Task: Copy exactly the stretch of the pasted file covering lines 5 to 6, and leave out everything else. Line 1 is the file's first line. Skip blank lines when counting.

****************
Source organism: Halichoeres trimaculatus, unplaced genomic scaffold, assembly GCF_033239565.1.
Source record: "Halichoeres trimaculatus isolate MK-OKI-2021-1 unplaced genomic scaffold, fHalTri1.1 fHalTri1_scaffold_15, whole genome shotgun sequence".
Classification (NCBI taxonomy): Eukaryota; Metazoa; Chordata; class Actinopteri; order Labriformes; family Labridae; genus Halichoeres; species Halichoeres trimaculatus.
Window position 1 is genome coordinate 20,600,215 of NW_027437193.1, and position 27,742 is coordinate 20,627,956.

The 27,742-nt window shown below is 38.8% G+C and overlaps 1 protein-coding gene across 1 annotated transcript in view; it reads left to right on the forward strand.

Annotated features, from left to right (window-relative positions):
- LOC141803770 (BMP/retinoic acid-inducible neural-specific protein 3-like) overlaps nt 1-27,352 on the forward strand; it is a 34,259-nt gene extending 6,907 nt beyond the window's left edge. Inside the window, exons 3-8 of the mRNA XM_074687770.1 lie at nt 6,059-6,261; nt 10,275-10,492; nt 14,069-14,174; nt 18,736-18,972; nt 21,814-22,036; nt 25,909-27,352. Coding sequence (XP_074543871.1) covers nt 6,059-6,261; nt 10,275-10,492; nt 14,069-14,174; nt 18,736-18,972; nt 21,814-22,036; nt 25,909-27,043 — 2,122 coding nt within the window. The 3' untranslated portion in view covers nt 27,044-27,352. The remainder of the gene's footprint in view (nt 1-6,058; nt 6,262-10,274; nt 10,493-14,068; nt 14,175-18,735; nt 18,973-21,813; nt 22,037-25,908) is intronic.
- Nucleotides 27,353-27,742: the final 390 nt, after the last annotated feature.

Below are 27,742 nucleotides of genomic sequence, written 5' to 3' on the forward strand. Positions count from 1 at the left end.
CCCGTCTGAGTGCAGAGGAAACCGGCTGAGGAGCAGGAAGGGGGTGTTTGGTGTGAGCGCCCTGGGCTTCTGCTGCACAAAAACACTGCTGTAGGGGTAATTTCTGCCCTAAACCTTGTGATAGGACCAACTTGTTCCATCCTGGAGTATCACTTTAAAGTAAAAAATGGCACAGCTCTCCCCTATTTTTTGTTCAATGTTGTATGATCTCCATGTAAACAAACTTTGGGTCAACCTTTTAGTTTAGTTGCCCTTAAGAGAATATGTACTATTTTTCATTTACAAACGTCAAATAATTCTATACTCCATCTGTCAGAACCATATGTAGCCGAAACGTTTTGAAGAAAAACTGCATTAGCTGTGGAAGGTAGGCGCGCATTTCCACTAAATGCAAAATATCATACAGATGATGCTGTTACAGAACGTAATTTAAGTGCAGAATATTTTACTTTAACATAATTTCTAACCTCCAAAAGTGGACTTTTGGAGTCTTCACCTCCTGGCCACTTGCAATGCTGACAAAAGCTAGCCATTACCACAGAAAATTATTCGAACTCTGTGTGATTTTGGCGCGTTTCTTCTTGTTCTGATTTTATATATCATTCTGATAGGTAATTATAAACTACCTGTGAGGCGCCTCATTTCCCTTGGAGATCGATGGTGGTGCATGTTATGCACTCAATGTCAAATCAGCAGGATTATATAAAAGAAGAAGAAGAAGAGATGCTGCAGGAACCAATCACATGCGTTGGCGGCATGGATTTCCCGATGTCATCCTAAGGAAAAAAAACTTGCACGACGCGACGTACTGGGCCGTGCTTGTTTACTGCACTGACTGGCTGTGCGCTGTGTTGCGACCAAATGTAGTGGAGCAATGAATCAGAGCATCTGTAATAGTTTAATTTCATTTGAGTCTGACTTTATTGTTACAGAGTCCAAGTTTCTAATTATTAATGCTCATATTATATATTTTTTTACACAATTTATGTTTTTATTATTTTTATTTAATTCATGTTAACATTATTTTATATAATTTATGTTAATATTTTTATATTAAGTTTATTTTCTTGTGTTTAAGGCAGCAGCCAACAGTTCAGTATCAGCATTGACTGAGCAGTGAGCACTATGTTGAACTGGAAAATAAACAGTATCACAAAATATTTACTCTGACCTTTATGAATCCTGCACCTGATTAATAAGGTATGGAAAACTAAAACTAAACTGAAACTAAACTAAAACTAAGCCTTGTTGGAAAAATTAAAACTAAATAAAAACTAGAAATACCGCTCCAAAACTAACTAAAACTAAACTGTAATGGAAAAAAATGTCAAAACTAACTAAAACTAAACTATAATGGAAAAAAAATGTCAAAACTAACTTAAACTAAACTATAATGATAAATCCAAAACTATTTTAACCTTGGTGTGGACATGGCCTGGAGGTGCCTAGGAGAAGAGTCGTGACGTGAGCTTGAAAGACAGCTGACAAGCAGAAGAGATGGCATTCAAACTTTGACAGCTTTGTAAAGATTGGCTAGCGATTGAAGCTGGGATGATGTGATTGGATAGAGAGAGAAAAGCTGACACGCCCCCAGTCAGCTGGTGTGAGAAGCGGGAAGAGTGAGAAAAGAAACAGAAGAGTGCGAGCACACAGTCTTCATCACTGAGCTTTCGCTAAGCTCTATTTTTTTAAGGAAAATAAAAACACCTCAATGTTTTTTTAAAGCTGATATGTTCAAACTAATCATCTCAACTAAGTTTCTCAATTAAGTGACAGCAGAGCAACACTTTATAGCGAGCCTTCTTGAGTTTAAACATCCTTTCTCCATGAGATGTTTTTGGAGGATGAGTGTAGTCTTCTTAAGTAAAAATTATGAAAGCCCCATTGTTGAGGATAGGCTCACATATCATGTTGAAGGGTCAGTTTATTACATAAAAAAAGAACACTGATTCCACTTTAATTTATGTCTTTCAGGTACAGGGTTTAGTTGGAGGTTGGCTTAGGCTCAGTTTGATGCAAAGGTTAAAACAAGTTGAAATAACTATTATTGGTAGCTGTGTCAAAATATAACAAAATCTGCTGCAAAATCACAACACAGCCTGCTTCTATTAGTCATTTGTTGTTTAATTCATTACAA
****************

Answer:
The 27,742-nt window shown below is 38.8% G+C and overlaps 1 protein-coding gene across 1 annotated transcript in view; it reads left to right on the forward strand.

Annotated features, from left to right (window-relative positions):